Landeskog's early play earned him full-time NHL job
Mike G. Morreale
Of all the players selected in the opening round of the 2011 NHL Draft, Gabriel Landeskog was considered a leading candidate to remain in the League from the outset.
Not surprisingly, the 18-year-old Stockholm native hasn't disappointed, and has shown enough in the first month of his NHL career to spend all season with the Colorado Avalanche.
In nine games, the second pick of the draft is second on the team -- and among all NHL rookies -- with 4 goals, and is tied for the lead among rookie forwards in ice time at 16:51 per game.
Avalanche General Manager Greg Sherman had until Landeskog's 10th game to decide if the young power forward was going to remain in the NHL all season or go back to junior hockey, but told NHL.com it didn't take him near that long to make his decision.
"Right in that first week there," Sherman said, "we had things set up for him. He would be with us.
SWEDE SUCCESS STORY
Ten years ago, Sweden revamped its hockey development model. Today, the NHL is reaping the fruits of that labor, with more talent to come.
"His play dictated (him staying). You have to weigh a lot of variables with an 18-year-old player, and I drew on the past with Matt (Duchene) and Ryan (O'Reilly) handling the rigors of an NHL season (as 18-year-olds) … we think that with Gabriel so far, things are all very positive. It's a good situation."
"He continues to impress; he continues to develop in the right way," added Avs coach Joe Sacco, who has played Landeskog at left wing on a line centered by O'Reilly and with Daniel Winnik at right wing.
Landeskog, whose maturity and physical ability were unrivaled in the 2011 Draft class. He had 36 goals, 30 assists, a plus-27 rating and 61 penalty minutes last season with the Kitchener Rangers, and was the second European-born and -trained player to captain an Ontario Hockey League team since New York Islanders prospect Tomas Marcinko, a native of Slovakia, captained the Barrie Colts in 2007-08.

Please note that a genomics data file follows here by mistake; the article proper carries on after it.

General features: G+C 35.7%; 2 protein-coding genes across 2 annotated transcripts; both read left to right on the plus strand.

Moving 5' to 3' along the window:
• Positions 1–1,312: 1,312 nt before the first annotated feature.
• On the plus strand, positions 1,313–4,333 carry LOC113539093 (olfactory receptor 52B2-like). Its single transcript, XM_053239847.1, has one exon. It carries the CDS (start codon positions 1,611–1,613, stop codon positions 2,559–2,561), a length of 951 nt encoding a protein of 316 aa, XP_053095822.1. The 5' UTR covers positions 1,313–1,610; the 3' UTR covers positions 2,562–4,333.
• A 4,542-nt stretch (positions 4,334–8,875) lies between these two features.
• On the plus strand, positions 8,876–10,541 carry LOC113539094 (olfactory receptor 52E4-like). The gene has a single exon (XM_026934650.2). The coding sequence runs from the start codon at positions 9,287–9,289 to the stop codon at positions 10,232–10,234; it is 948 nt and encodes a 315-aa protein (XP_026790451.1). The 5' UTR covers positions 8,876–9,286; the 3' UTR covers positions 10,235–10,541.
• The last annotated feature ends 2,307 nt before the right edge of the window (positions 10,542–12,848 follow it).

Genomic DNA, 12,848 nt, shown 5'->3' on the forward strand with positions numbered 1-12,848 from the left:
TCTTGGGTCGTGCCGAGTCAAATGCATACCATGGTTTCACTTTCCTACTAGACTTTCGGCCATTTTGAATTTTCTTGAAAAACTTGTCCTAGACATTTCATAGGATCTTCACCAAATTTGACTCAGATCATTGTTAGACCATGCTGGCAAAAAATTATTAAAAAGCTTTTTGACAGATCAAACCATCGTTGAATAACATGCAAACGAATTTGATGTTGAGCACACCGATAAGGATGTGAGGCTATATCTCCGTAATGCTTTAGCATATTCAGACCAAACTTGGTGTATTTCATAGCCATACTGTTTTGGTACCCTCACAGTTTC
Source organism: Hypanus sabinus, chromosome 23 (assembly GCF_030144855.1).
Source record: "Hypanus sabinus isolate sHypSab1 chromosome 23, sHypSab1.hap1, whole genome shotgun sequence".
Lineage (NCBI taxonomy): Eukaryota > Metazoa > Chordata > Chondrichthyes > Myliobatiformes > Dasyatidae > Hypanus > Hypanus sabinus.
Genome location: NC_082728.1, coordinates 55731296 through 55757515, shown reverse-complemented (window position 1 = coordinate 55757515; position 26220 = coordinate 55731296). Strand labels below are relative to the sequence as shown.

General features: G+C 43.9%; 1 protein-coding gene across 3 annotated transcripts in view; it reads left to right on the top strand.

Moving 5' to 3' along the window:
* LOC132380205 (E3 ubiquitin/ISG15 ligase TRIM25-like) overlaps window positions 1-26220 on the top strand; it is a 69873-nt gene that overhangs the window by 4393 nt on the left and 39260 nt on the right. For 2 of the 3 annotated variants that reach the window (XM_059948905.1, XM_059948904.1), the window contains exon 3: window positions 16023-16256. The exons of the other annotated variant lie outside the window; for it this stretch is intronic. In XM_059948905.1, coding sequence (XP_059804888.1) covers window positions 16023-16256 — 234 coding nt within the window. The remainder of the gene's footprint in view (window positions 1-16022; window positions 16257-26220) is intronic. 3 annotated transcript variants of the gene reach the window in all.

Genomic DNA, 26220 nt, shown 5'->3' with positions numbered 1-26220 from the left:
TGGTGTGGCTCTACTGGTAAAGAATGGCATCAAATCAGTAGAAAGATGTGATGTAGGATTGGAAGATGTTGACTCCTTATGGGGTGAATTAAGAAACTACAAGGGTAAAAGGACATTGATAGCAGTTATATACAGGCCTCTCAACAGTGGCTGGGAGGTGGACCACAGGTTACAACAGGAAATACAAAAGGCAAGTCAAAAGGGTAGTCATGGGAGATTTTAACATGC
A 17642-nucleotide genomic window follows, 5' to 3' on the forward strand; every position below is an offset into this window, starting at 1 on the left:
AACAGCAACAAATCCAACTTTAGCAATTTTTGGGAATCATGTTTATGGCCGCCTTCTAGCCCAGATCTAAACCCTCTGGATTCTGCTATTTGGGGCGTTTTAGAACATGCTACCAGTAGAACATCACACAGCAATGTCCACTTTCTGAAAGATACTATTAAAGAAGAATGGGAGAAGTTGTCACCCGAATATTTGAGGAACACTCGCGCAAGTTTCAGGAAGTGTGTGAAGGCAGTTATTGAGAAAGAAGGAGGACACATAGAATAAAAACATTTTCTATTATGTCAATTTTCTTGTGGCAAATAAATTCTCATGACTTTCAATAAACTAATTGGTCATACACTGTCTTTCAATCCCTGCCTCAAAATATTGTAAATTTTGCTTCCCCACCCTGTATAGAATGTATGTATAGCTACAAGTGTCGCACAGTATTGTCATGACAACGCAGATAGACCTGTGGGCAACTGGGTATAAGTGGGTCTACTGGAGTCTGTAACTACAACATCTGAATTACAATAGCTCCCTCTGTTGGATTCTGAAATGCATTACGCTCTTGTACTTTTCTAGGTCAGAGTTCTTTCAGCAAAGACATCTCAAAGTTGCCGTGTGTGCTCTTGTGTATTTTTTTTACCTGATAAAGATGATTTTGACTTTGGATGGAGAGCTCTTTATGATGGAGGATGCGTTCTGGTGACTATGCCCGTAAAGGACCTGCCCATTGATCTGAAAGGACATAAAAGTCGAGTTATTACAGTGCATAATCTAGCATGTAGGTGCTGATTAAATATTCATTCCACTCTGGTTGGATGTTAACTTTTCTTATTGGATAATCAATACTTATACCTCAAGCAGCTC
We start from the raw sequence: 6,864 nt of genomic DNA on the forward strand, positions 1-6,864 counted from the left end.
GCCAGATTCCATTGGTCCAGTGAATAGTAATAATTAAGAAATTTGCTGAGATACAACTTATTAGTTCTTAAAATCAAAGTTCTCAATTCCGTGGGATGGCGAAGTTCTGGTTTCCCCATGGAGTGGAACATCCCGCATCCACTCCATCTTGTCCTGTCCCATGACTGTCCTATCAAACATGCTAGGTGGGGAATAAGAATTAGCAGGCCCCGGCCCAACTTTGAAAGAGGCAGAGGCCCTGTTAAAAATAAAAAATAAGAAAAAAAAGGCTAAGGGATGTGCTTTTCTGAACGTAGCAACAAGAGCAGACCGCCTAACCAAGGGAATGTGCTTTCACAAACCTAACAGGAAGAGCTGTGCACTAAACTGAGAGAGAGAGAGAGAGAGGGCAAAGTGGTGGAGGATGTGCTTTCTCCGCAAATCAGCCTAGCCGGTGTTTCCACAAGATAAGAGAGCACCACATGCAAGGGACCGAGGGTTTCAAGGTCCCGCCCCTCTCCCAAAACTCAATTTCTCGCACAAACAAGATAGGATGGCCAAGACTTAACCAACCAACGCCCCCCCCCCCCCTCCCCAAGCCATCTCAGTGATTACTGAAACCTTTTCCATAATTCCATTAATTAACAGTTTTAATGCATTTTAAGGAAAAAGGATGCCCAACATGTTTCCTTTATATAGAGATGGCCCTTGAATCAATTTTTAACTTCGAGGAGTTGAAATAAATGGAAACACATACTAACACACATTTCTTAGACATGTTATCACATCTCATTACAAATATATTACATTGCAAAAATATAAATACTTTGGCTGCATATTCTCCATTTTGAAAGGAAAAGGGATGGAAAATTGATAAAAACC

Landeskog credits his time in Kitchener for making the transition to the NHL a relatively smooth one.
"I don't think I would have been in this position if it weren't for the Kitchener Rangers," Landeskog told NHL.com. "I mean, they allowed me to develop at my own pace and give me the opportunity to develop into my own mind and body and into the player and person I am today. I think playing the junior schedule is sort of like the NHL schedule, and playing the North American style of hockey is obviously something that was beneficial for me entering this season."
It's become apparent Landeskog has no desire to shy away from the contact that's associated with the NHL. He is second on the team with 23 hits.
"It's the NHL, but at the same time, I'm still the same player and I want to play the same game, so I'll do what I do best out there," he said. "I think if I didn't do the things I'm good at, I wouldn't be a successful hockey player. So you have to remember what makes you successful, and for me, it's hard work. That's what it comes down to."
Columbus Blue Jackets consultant and former Stanley Cup-winning coach Ken Hitchcock recently told the Denver Post that Landeskog reminded him of another legendary Swedish forward, Peter Forsberg.
"I've seen (Landeskog) play twice," Hitchcock told the paper. "He reminds me so much of Forsberg in his ability to maneuver in small spaces. His strength and quickness in small spaces -- I'm very impressed."
Landeskog said he currently lives with a family in Denver.
"It's like a billet situation and it's a great family," he said. "I got the basement pretty much to myself. It's good because there are a lot of distractions in your first year, but I just focus on the hockey, go out there and do my job."
The 6-foot-1, 204-pound Landeskog said he needed to adjust rather quickly to the strength of NHL players, particularly on the back end.
"I think I learned early that everyone else is so much stronger on this level," Landeskog said. "As a forward, you find out pretty quickly that all the defensemen are so much stronger in their own end. That's something you have to get better at … making sure you're smart in those situations and really thinking about who you're up against."
Landeskog said he also was mentally prepared for the grind of the North American game due in large part to the good coaching he received in Sweden. What was so unique about Landeskog was the fact he arrived in North America as an underage player, something most Swedes wouldn't consider.
Prior to being named Kitchener's Rookie of the Year, he was the youngest player to suit up for Djurgarden in the Swedish Elite League, at 16 years, 90 days old.
"The coaches taught me that if you're not mentally prepared or don't have the mental edge during a game, it's going to be tough," Landeskog said. "You want to be respectful, but at the same time show no mercy and go out there and show what you can do. Swedish teams have done that in the past and we want to stay on top of things; having that mental edge is a key."
Follow Mike Morreale on Twitter at: @mike_morreale